In what seems like an esoteric introduction, Edgar Pêra’s Kinorama – Beyond the Walls of the Real starts with an interview with the American literary critic S.T. Joshi, the definitive expert on all things Weird Fiction and H.P. Lovecraft. The conversation delves into the effectiveness of horror as a visceral genre, and how the infamous Rhode Island pulp writer cemented his legacy by articulating his archaic prose as an evocation for sensory experiences that expanded and confronted human perception. Despite employing a somewhat traditional talking head structure, Pêra’s film takes that initial premise and renders it as a stereoscopic essay, incorporating digital glitches and negative coloring as a dialectical bridge with the Portuguese filmmaker’s central concern: cinema’s relationship with representation, realism and artificiality.
Compiling insights from a roster of notorious writers, scientists, artists and critics like Tânia Dinis, Olaf Möller and Adelaide Teixeira, Kinorama – Beyond the Walls of the Real explores the potential evolution of cinema towards new and unexpected expressions, ones that rely on the somatic and even a holistic understanding of the spectator. Much of the discussion centers on 3D cinema as a subversion of the narrative canon, discarding realism in favor of what the film calls a “shamanic experience”. Like Lovecraft’s spectral forces of sheer overwhelming transcendence, the kind of cinema that Pêra conceives is one that plays with the figurative as a way to induce a trance-like experience, a final subversion of narrative that transports cinema to the realms of the bodily.
An almost exact embodiment of that spirit can be experienced in Rainer Kohlberger’s Answering the Sun, a 60-minute barrage of visual intensity and aural engagement that recontextualizes the senses through its overwhelming blunt effect. For most of the Austrian visual artist’s works, algorithmically generated graphics are presented as the raw materials from which texture and spatiality are engineered. Be it rhythmically, or affectively, his films translate motion and abstraction into the type of trance-realism that Pêra’s seems to conceive.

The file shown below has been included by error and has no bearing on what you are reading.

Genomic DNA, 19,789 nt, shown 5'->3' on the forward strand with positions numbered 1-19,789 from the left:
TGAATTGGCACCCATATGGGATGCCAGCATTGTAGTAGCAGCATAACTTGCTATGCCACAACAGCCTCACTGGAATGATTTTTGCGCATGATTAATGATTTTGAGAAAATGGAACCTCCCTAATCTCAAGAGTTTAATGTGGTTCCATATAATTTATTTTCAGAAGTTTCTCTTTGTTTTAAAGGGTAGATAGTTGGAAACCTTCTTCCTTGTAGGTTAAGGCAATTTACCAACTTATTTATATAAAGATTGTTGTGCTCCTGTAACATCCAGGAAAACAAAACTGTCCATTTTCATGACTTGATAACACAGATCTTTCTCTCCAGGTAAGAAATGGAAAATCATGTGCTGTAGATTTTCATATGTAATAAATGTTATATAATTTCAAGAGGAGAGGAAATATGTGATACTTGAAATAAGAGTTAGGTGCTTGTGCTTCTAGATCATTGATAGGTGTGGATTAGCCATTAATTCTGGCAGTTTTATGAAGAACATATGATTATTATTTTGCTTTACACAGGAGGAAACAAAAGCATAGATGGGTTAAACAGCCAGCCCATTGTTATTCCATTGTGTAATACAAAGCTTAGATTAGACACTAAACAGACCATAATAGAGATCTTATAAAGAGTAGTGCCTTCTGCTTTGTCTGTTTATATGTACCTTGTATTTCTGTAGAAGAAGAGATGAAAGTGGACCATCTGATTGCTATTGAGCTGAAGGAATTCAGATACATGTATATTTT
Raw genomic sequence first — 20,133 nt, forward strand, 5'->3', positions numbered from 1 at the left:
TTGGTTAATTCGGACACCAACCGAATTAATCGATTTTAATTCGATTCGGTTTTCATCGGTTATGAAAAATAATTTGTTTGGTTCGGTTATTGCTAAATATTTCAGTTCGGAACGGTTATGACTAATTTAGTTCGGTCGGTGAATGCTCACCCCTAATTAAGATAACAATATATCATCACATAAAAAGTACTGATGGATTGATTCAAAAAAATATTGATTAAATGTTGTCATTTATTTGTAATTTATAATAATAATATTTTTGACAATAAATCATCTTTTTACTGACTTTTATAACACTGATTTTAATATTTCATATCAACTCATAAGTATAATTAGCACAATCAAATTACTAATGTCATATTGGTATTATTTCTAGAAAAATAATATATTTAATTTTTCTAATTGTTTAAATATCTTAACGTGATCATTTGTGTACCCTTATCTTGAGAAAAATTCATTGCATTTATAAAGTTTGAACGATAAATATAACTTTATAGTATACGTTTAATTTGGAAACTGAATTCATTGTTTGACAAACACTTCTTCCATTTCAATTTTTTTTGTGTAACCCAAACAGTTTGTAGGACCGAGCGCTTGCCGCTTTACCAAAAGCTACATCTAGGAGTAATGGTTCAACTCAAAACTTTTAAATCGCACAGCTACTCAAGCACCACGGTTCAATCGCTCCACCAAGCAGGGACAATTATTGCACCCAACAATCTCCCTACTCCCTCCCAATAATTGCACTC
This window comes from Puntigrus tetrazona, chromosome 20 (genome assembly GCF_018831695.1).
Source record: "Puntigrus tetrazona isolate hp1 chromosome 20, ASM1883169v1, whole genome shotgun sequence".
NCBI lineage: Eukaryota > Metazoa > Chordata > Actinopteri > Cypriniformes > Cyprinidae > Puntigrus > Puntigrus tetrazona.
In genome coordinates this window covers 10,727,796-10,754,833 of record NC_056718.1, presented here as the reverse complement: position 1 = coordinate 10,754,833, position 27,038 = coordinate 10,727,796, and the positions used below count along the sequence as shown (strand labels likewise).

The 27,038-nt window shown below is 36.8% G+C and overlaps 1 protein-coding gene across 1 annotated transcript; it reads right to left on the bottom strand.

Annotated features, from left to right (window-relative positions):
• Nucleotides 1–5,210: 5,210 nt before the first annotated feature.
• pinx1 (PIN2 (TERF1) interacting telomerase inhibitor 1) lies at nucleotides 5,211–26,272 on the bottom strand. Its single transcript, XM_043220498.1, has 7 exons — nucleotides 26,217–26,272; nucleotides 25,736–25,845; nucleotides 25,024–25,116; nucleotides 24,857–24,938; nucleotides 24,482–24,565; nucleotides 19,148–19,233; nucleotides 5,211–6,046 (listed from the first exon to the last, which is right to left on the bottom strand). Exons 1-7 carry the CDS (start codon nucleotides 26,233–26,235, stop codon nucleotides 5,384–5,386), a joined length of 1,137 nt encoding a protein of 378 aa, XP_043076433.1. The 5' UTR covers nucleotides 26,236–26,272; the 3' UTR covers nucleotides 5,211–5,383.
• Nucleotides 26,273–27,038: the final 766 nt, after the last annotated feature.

In the case of Answering the Sun, by far Kohlberger’s longest work so far, the structure resembles less a subversion of narrative than an almost symphonic flow through evolving and intertwining movements and visual leitmotifs. The central concept is that of mirroring the optical sensation of daring to stare into the sun. First, a blinking strobe of polychromatic lights enthralls as it progressively up its tempo, with the lurking intensity of a drone soundscape sealing the immersion. Flickering surfaces, diffused shadows and geometrical figures all take their turn creating a deliberate arc of visual overstimulation. The pulsating acoustics conform to a whole other, deeper layer, in which aural queues are mirrored by our own hearing, or perhaps fully imagined.
At one point, the maximalist audiovisual cacophony takes over the senses completely. Eyes forget how to focus, sounds become fully impressionistic, and kinetics manifest nearly as an out of body experience. Once the 60 minutes have gone by, an organic readjustment is needed, as the film forces the spectator to relearn and rethink in real time its relationship with their senses.